Date of Award

Spring 2016

Document Type


Degree Name

Doctor of Philosophy (PhD)


Chemistry and Biochemistry

Committee Director

Patrick G. Hatcher

Committee Member

Francoise Behar

Committee Member

Francois Baudin

Committee Member

James W. Lee

Committee Member

Sandeep Kumar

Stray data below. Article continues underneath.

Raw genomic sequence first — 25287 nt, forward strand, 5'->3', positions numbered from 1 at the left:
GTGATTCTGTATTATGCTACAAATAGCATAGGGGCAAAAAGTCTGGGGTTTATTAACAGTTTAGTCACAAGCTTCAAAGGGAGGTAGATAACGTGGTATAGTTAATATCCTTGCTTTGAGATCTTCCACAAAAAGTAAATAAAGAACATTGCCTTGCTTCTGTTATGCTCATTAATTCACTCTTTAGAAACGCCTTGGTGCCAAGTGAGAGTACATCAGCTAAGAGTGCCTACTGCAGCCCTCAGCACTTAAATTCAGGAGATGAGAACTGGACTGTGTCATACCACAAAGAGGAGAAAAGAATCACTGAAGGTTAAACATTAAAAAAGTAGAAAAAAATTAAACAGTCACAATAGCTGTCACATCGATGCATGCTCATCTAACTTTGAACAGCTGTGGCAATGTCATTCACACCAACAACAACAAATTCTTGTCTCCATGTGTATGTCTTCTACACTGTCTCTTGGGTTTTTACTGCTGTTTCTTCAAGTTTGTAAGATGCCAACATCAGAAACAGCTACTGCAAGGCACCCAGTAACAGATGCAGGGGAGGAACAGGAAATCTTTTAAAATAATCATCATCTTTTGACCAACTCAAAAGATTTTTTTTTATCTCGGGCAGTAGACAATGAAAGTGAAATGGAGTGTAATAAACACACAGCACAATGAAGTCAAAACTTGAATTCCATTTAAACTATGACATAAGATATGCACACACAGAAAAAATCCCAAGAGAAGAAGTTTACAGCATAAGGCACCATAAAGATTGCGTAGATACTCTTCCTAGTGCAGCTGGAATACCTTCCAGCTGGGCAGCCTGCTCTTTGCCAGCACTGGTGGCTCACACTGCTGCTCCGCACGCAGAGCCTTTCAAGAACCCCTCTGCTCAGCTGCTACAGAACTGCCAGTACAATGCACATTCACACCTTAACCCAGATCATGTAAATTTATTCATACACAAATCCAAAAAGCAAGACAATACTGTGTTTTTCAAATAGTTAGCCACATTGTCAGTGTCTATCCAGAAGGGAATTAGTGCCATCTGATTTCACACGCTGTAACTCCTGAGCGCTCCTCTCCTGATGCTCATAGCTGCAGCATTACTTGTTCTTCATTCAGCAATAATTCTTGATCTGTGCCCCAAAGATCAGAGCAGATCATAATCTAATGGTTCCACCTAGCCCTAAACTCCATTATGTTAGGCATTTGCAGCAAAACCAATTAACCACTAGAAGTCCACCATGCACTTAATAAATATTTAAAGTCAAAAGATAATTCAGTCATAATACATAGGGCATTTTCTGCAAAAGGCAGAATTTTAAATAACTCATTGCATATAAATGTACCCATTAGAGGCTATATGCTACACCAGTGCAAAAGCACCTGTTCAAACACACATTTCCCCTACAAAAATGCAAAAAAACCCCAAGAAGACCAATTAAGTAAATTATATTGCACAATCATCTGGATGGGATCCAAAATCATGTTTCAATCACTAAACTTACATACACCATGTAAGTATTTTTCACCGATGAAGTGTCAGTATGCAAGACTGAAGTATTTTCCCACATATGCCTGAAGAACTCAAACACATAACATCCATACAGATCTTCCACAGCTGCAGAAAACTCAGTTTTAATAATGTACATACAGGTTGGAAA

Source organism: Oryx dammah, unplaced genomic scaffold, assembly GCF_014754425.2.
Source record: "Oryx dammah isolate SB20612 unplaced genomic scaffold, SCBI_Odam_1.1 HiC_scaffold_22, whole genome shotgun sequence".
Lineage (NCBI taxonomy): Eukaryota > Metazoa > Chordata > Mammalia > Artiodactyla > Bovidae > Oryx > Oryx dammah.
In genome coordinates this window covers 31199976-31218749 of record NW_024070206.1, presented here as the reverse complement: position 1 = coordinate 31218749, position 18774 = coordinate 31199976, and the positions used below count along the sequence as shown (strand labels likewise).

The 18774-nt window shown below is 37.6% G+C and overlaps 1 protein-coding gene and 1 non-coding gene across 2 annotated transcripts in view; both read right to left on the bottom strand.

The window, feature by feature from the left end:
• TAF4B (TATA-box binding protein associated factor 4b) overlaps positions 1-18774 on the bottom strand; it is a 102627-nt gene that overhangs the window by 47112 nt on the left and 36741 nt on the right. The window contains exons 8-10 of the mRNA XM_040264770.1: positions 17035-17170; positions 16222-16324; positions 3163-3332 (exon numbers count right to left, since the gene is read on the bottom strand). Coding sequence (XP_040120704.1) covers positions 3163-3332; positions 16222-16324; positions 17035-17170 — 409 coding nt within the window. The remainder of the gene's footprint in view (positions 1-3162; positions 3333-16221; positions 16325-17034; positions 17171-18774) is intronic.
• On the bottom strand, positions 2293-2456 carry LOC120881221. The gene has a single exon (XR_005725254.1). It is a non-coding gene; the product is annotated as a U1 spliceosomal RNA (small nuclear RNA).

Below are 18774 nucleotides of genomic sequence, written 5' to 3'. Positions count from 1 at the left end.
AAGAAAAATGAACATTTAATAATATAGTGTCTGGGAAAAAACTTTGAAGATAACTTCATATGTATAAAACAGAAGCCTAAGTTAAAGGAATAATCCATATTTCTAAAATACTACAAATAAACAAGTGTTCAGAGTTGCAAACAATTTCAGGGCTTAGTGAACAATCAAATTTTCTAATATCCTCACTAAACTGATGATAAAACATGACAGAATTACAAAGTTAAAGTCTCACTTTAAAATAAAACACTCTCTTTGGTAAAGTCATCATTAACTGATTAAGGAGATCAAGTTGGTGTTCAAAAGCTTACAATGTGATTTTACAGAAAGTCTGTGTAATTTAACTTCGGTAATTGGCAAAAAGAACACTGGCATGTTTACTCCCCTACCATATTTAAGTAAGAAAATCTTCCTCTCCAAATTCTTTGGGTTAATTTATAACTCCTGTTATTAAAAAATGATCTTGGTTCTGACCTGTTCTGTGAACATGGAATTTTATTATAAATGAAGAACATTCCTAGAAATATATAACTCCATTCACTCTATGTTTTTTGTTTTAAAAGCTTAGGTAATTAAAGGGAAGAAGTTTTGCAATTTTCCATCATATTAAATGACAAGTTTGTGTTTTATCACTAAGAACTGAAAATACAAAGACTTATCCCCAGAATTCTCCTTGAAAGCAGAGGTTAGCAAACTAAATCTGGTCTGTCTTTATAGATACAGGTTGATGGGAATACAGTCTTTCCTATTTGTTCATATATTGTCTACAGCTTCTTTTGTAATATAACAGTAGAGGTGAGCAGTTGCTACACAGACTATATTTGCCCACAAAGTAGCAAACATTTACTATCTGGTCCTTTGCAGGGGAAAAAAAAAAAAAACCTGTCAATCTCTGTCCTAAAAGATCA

Ancient organic matter (OM) in shales and coals, known mainly as Type II and Type III OM are known to produce both biogenic, thermogenic gas and oil. In this dissertation, mild artificial maturation, via closed system pyrolysis, is employed to determine the thermal reactivity of Type II and Type III OM beyond diagenesis. We select three Type II kerogens: i) Type II kerogen isolated from recent cores (3.3 Ma, Ro = 0.28) recovered from an upwelling basin in Namibia, Africa referred to as ODP Sediment, ii) Type II-S isolated from sediments (150 Ma, Ro = 0.38) recovered from an outcrop near the Volga River, Russia referred to as Bazhenov Source Rock (S.R.), iii) Type II kerogen isolated from sediments (185 Ma, Ro = 0.62) recovered from an outcrop in the Paris Basin, France referred to as Toarcian S.R.. Furthermore, we select four Type III kerogens in which three from deep coalbed layers in Shimokita, Japan and the fourth from the Calvert Bluff Formation, Texas, USA. Our results show that the structural identity is significantly altered because a major portion of oxygenated compounds such as Alkyl – O, esters and carboxylic acids is lost based on solid state 13C Nuclear Magnetic Resonance of the solid residues. Gaseous and liquid recoveries quantitatively show that CO2 and asphaltenes are the primary thermal products. For Type II kerogens, CO2 was co-generated with asphaltenes while for Type III kerogengenerated less thermal products with CO2 slightly later than asphaltenes. For Type III kerogens, the three coalbeds seem to generate thermal products with respect to their maturity levels. Using optimized activation energies set between 30 and 48 kcal/mole, bulk kinetics studies reveal that the onset of thermal generation of CO2 and asphaltenes from Type II and Type III kerogens initiates at 10 degree C with maximum product yields reached below 70 degree C. The molecular characterization of asphaltenes reveals the dominance of long chain fatty acids and diacids with similar bulk kinetic parameters as the global degradation of kerogens. These long chain fatty acids and diacids possess the highest conversion rate into biogenic methane.